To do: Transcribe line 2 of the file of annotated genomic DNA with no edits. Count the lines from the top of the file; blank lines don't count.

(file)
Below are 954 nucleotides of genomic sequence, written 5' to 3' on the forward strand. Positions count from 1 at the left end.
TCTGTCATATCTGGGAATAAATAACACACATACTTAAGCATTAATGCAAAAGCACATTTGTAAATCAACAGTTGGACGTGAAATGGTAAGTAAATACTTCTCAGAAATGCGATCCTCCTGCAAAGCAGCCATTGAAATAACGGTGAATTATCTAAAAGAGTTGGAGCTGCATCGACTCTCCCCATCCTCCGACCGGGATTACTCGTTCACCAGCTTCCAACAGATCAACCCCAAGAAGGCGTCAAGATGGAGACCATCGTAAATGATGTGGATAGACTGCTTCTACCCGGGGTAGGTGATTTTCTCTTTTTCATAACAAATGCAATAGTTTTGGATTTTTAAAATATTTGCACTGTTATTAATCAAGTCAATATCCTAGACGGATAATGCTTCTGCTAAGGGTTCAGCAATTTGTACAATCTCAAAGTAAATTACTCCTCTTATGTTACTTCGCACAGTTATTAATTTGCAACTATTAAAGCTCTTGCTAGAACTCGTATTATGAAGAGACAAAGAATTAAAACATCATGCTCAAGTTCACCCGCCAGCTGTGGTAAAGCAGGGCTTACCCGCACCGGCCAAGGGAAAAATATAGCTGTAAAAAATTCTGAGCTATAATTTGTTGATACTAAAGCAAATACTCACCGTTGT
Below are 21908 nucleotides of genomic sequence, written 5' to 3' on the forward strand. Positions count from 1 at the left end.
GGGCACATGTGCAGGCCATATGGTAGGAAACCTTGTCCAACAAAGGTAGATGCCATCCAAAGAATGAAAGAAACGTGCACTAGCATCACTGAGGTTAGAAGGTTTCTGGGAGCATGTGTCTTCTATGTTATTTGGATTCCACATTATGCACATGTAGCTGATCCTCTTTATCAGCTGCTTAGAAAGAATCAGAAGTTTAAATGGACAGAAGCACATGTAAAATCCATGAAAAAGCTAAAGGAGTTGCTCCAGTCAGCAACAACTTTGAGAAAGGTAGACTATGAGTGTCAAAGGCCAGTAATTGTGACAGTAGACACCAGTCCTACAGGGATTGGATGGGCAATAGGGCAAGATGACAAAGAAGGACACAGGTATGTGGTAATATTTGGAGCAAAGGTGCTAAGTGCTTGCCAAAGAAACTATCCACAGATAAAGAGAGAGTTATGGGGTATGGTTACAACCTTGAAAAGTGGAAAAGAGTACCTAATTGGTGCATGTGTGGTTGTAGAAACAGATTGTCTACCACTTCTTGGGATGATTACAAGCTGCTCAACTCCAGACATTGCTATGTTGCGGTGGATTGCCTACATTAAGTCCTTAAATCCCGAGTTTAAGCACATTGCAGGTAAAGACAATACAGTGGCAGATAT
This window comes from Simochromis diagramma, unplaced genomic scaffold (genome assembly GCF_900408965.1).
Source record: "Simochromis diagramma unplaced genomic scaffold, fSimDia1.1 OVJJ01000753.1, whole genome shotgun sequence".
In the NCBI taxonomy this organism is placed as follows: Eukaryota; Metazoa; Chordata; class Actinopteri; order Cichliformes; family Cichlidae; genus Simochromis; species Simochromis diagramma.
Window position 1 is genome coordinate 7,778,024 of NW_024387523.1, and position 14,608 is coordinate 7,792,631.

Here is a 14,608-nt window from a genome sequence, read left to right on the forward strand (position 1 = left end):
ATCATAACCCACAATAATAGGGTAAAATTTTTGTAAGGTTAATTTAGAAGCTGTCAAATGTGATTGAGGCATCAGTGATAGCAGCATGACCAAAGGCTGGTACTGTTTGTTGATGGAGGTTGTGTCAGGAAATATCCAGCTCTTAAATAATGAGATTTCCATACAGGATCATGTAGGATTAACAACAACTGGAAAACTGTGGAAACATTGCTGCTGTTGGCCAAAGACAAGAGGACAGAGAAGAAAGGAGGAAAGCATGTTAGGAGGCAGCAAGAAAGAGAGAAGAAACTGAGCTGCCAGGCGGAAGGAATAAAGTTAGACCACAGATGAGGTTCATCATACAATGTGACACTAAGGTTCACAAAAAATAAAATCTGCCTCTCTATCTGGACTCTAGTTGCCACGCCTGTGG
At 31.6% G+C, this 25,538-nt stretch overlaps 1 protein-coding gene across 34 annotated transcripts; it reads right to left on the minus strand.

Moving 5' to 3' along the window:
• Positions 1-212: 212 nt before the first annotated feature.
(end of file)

TCTGTCATATCTGGGAATAAATAACACACATACTTAAGCATTAATGCAAAAGCACATTTGTAAATCAACAGTTGGACGTGAAATGGTAAGTAAATACTTCTCAGAAATGCGATCCTCCTGCAAAGCAGCCATTGAAATAACGGTGAATTATCTAAAAGAGTTGGAGCTGCATCGACTCTCCCCATCCTCCGACCGGGATTACTCGTTCACCAGCTTCCAACAGATCAACCCCAAGAAGGCGTCAAGATGGAGACCATCGTAAATGATGTGGATAGACTGCTTCTACCCGGGGTAGGTGATTTTCTCTTTTTCATAACAAATGCAATAGTTTTGGATTTTTAAAATATTTGCACTGTTATTAATCAAGTCAATATCCTAGACGGATAATGCTTCTGCTAAGGGTTCAGCAATTTGTACAATCTCAAAGTAAATTACTCCTCTTATGTTACTTCGCACAGTTATTAATTTGCAACTATTAAAGCTCTTGCTAGAACTCGTATTATGAAGAGACAAAGAATTAAAACATCATGCTCAAGTTCACCCGCCAGCTGTGGTAAAGCAGGGCTTACCCGCACCGGCCAAGGGAAAAATATAGCTGTAAAAAATTCTGAGCTATAATTTGTTGATACTAAAGCAAATACTCACCGTTGT